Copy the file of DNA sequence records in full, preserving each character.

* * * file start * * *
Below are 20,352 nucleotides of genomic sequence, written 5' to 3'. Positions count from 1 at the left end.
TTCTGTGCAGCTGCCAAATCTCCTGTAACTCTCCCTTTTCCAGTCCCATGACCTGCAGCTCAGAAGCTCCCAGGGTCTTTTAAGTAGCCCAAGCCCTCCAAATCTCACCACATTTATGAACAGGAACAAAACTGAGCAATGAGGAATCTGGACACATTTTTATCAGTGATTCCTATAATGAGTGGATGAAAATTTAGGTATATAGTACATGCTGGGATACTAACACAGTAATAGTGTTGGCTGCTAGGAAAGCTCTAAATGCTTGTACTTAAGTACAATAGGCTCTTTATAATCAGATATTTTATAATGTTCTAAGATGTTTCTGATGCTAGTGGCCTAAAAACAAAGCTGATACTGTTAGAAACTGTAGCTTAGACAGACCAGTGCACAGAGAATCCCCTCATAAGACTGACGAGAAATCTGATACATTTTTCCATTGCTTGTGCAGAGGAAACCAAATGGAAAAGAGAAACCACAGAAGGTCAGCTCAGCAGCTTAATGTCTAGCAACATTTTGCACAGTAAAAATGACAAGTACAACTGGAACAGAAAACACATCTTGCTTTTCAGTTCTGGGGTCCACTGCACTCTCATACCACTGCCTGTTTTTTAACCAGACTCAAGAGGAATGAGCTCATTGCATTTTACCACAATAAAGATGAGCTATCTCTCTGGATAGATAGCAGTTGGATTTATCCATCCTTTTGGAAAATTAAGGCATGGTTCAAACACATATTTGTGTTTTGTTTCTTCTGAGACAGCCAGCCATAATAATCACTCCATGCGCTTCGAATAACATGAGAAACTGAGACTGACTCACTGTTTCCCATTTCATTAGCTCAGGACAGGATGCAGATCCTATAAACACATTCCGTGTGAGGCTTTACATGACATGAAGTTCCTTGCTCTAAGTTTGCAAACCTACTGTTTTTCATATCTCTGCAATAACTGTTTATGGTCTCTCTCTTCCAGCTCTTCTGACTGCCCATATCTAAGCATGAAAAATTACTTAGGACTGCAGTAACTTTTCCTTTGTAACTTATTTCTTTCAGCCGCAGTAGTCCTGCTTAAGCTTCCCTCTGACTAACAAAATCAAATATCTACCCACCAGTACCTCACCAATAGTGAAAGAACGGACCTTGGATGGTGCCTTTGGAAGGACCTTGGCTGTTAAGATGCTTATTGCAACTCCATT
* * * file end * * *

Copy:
Below are 20,352 nucleotides of genomic sequence, written 5' to 3'. Positions count from 1 at the left end.
TTCTGTGCAGCTGCCAAATCTCCTGTAACTCTCCCTTTTCCAGTCCCATGACCTGCAGCTCAGAAGCTCCCAGGGTCTTTTAAGTAGCCCAAGCCCTCCAAATCTCACCACATTTATGAACAGGAACAAAACTGAGCAATGAGGAATCTGGACACATTTTTATCAGTGATTCCTATAATGAGTGGATGAAAATTTAGGTATATAGTACATGCTGGGATACTAACACAGTAATAGTGTTGGCTGCTAGGAAAGCTCTAAATGCTTGTACTTAAGTACAATAGGCTCTTTATAATCAGATATTTTATAATGTTCTAAGATGTTTCTGATGCTAGTGGCCTAAAAACAAAGCTGATACTGTTAGAAACTGTAGCTTAGACAGACCAGTGCACAGAGAATCCCCTCATAAGACTGACGAGAAATCTGATACATTTTTCCATTGCTTGTGCAGAGGAAACCAAATGGAAAAGAGAAACCACAGAAGGTCAGCTCAGCAGCTTAATGTCTAGCAACATTTTGCACAGTAAAAATGACAAGTACAACTGGAACAGAAAACACATCTTGCTTTTCAGTTCTGGGGTCCACTGCACTCTCATACCACTGCCTGTTTTTTAACCAGACTCAAGAGGAATGAGCTCATTGCATTTTACCACAATAAAGATGAGCTATCTCTCTGGATAGATAGCAGTTGGATTTATCCATCCTTTTGGAAAATTAAGGCATGGTTCAAACACATATTTGTGTTTTGTTTCTTCTGAGACAGCCAGCCATAATAATCACTCCATGCGCTTCGAATAACATGAGAAACTGAGACTGACTCACTGTTTCCCATTTCATTAGCTCAGGACAGGATGCAGATCCTATAAACACATTCCGTGTGAGGCTTTACATGACATGAAGTTCCTTGCTCTAAGTTTGCAAACCTACTGTTTTTCATATCTCTGCAATAACTGTTTATGGTCTCTCTCTTCCAGCTCTTCTGACTGCCCATATCTAAGCATGAAAAATTACTTAGGACTGCAGTAACTTTTCCTTTGTAACTTATTTCTTTCAGCCGCAGTAGTCCTGCTTAAGCTTCCCTCTGACTAACAAAATCAAATATCTACCCACCAGTACCTCACCAATAGTGAAAGAACGGACCTTGGATGGTGCCTTTGGAAGGACCTTGGCTGTTAAGATGCTTATTGCAACTCCATT